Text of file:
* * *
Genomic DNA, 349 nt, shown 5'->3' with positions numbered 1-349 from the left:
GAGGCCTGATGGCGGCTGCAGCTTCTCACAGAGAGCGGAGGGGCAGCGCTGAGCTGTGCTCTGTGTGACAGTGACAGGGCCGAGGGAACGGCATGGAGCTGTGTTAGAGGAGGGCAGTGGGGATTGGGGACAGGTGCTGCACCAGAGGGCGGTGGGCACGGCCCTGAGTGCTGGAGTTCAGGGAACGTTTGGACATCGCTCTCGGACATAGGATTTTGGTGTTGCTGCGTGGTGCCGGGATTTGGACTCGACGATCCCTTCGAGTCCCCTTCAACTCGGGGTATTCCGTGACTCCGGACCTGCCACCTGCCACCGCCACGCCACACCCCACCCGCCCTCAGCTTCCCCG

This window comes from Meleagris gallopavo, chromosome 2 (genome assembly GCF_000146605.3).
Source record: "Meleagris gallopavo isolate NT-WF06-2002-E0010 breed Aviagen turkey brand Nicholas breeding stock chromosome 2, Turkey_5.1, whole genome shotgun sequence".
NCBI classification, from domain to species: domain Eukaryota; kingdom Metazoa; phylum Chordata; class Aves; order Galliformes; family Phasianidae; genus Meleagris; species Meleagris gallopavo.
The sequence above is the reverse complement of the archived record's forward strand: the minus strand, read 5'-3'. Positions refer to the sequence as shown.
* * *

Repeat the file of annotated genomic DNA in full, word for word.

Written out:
Genomic DNA, 349 nt, shown 5'->3' with positions numbered 1-349 from the left:
GAGGCCTGATGGCGGCTGCAGCTTCTCACAGAGAGCGGAGGGGCAGCGCTGAGCTGTGCTCTGTGTGACAGTGACAGGGCCGAGGGAACGGCATGGAGCTGTGTTAGAGGAGGGCAGTGGGGATTGGGGACAGGTGCTGCACCAGAGGGCGGTGGGCACGGCCCTGAGTGCTGGAGTTCAGGGAACGTTTGGACATCGCTCTCGGACATAGGATTTTGGTGTTGCTGCGTGGTGCCGGGATTTGGACTCGACGATCCCTTCGAGTCCCCTTCAACTCGGGGTATTCCGTGACTCCGGACCTGCCACCTGCCACCGCCACGCCACACCCCACCCGCCCTCAGCTTCCCCG

This window comes from Meleagris gallopavo, chromosome 2 (genome assembly GCF_000146605.3).
Source record: "Meleagris gallopavo isolate NT-WF06-2002-E0010 breed Aviagen turkey brand Nicholas breeding stock chromosome 2, Turkey_5.1, whole genome shotgun sequence".
NCBI classification, from domain to species: domain Eukaryota; kingdom Metazoa; phylum Chordata; class Aves; order Galliformes; family Phasianidae; genus Meleagris; species Meleagris gallopavo.
The sequence above is the reverse complement of the archived record's forward strand: the minus strand, read 5'-3'. Positions refer to the sequence as shown.